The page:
I would have to disagree, Grandfather. By definition, plagiarism is stealing. In fact, it comes from the Latin plagiarius (abduct) and plagiare (steal). Another translation could be “kidnap.”
That seems like politician-speak and skirting to me. Using someone’s intellectual property and passing it off as one’s own, or even giving the appearance that it is one’s own, seems like a willful lie, or at best a sin of omission.
In the case of copyright infringement (as the case that has been in question on this forum was), it goes beyond plagiarism; it’s unlawful behavior. Plagiarism is dishonest ethical behavior; copyright infringement is against the law. Plagiarism is enforced by a community standard; copyright infringement is enforced by the courts (see “Plagiarism and Copyright - What Are the Differences?” - The Council Chronicle, Nov. 2005, as cited by Plagiarism Checker.com). In short, if Dave Armstrong wanted to, he could inform the court that OTCA violated copyright infringement by posting his words on the CAF Forum and passing them off as hers (OTCA’s).
The Writing Program Administration Council, which is the gold standard of academia, defines plagiarism this way: plagiarism occurs when a writer deliberately uses someone else’s language, ideas, or other original (not common-knowledge) material without acknowledging its source. The following has even been suggested in the academic world, and surely we would want to follow it here in a Christian context:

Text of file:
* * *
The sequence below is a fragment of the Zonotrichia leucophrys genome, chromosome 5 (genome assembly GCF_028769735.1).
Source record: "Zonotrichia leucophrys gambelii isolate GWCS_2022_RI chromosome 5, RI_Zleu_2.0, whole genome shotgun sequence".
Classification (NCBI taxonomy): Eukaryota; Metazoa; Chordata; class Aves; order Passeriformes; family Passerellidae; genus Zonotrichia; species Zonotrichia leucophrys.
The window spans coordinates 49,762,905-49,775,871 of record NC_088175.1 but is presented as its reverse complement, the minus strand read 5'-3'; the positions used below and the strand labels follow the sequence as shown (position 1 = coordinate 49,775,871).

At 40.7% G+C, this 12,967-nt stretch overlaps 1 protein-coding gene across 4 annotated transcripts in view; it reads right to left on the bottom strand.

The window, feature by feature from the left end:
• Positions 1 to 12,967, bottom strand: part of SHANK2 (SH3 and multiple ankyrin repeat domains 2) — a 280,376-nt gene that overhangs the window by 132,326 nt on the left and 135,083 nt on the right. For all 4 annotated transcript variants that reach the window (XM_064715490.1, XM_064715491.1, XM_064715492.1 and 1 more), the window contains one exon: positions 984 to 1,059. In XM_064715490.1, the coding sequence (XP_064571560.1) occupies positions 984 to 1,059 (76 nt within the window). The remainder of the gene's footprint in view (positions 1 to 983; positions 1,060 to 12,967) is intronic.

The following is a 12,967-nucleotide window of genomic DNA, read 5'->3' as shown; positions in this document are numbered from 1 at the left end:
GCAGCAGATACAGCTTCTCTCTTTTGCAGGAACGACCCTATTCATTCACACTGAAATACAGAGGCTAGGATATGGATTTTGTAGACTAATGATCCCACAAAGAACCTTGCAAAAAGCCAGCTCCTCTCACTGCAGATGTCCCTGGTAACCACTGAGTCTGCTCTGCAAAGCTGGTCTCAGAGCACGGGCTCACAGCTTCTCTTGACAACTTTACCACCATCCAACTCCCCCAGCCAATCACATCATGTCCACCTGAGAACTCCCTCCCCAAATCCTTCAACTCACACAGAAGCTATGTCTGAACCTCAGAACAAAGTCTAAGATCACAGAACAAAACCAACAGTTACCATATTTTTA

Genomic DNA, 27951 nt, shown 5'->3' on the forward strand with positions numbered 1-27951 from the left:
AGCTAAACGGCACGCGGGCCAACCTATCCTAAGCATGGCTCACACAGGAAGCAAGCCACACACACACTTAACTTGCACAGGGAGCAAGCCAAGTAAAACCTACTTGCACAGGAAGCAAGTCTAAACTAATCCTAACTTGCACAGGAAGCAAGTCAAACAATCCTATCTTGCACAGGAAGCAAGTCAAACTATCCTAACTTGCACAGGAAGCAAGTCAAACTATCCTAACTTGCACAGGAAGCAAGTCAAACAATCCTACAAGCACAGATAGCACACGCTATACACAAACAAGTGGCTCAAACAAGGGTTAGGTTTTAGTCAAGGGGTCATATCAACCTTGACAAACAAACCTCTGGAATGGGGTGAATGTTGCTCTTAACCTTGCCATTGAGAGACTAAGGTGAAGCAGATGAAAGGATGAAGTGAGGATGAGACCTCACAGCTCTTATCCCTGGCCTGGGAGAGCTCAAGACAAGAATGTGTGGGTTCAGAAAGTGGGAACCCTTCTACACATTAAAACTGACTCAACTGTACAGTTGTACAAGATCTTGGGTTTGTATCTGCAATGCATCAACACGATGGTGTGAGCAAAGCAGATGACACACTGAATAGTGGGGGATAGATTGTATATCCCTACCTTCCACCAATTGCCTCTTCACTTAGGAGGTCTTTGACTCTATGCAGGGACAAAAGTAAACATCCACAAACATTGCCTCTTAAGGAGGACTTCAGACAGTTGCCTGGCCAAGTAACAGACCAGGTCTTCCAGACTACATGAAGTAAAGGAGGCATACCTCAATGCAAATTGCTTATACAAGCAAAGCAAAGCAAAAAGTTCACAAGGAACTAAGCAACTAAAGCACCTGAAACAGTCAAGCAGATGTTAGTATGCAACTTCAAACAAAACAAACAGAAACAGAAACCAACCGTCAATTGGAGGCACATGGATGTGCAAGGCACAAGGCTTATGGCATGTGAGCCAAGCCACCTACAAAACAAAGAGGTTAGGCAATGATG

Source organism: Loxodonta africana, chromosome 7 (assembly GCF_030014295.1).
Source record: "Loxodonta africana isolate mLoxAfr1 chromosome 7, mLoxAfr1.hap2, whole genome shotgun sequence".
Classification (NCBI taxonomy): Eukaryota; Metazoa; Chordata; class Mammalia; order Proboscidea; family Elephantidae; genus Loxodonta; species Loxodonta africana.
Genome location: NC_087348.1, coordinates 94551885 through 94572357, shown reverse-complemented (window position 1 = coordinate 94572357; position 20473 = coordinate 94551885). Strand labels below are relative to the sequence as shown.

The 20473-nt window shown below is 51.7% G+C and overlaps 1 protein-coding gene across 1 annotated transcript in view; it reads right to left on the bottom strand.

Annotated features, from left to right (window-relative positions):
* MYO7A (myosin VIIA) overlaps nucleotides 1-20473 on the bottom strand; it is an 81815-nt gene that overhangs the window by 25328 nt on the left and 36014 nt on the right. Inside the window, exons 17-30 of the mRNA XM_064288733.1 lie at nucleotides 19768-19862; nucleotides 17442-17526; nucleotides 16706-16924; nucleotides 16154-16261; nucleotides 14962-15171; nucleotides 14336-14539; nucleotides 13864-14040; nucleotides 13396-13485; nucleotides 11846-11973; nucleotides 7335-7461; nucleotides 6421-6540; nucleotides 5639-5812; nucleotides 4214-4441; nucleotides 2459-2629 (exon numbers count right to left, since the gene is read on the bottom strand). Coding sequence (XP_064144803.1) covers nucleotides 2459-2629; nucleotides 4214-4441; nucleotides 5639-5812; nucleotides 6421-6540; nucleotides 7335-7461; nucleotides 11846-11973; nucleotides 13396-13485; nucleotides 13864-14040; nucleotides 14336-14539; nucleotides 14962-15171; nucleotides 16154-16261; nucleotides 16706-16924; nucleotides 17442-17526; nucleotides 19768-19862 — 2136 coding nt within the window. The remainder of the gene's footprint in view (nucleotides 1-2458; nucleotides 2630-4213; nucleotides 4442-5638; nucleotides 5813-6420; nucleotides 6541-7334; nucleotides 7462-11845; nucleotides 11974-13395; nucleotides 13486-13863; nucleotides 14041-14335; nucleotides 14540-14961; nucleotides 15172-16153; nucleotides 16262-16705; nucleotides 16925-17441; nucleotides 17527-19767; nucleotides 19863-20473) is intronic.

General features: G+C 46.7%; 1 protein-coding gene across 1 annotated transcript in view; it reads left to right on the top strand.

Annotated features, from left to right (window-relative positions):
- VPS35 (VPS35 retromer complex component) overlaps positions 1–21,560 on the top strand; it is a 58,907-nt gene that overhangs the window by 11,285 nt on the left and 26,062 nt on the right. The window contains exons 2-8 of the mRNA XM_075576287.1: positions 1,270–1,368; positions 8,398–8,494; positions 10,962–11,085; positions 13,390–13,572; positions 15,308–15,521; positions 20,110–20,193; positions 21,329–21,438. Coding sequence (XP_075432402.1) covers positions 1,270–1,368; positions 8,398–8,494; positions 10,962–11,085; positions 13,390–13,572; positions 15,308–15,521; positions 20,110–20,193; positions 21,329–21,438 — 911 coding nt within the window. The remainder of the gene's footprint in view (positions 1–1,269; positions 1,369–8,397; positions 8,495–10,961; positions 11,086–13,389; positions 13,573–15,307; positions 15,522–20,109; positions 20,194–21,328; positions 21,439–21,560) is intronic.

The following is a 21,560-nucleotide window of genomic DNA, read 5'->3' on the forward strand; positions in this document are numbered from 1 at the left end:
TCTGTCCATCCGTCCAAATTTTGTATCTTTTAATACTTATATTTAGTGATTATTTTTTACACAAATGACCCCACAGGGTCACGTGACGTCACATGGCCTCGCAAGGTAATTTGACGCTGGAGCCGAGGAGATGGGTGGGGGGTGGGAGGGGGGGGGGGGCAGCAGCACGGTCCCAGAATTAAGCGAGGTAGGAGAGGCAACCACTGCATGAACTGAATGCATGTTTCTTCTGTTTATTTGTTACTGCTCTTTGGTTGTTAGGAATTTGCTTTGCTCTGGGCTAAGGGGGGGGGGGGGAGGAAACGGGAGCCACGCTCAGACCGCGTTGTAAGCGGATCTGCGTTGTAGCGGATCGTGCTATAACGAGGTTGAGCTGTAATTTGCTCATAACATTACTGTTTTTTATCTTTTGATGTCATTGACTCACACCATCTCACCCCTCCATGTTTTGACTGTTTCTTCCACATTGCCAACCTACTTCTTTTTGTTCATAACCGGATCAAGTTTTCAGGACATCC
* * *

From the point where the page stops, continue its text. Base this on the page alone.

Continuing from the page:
We’re here to better ourselves and to better our communities. You can’t do that by stealing. To avoid plagiarism:
- Do not use someone’s words without referencing the source or including the information in quotation marks or a block quote; and
- Do not use someone’s ideas without referencing the source.
I think those are good guidelines.
I beg to differ; times have changed (especially with the Internet and cut-and-paste), and I think it goes beyond polite. It is an accepted and mandated ethical standard in science and in industry. I agree with you Grandfather; it is all about context: in Christian apologetics, do we really want to practice deception? Surely we want to be at least as ethical in the Christian community as the scientific and industrial communities are, don’t we?